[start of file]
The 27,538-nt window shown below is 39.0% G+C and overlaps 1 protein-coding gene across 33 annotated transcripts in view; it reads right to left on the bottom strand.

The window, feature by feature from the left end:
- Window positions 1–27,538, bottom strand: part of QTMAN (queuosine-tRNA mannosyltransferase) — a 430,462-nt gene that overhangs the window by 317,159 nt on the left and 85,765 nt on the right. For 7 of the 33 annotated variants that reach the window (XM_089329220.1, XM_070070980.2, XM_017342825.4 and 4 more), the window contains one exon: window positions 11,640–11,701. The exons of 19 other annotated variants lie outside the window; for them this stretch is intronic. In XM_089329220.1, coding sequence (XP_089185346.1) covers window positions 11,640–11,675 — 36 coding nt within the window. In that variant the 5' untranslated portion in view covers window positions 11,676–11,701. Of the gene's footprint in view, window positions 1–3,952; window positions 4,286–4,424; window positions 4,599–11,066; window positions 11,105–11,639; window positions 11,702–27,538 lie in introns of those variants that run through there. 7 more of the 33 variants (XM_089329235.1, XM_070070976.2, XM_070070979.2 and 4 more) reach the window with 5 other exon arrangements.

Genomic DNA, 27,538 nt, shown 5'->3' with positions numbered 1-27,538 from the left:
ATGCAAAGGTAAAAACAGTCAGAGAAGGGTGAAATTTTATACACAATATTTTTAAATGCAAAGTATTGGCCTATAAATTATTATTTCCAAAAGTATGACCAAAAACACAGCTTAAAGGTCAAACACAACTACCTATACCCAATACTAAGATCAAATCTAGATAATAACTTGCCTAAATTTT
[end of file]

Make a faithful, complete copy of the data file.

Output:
The 27,538-nt window shown below is 39.0% G+C and overlaps 1 protein-coding gene across 33 annotated transcripts in view; it reads right to left on the bottom strand.

The window, feature by feature from the left end:
- Window positions 1–27,538, bottom strand: part of QTMAN (queuosine-tRNA mannosyltransferase) — a 430,462-nt gene that overhangs the window by 317,159 nt on the left and 85,765 nt on the right. For 7 of the 33 annotated variants that reach the window (XM_089329220.1, XM_070070980.2, XM_017342825.4 and 4 more), the window contains one exon: window positions 11,640–11,701. The exons of 19 other annotated variants lie outside the window; for them this stretch is intronic. In XM_089329220.1, coding sequence (XP_089185346.1) covers window positions 11,640–11,675 — 36 coding nt within the window. In that variant the 5' untranslated portion in view covers window positions 11,676–11,701. Of the gene's footprint in view, window positions 1–3,952; window positions 4,286–4,424; window positions 4,599–11,066; window positions 11,105–11,639; window positions 11,702–27,538 lie in introns of those variants that run through there. 7 more of the 33 variants (XM_089329235.1, XM_070070976.2, XM_070070979.2 and 4 more) reach the window with 5 other exon arrangements.

Genomic DNA, 27,538 nt, shown 5'->3' with positions numbered 1-27,538 from the left:
ATGCAAAGGTAAAAACAGTCAGAGAAGGGTGAAATTTTATACACAATATTTTTAAATGCAAAGTATTGGCCTATAAATTATTATTTCCAAAAGTATGACCAAAAACACAGCTTAAAGGTCAAACACAACTACCTATACCCAATACTAAGATCAAATCTAGATAATAACTTGCCTAAATTTT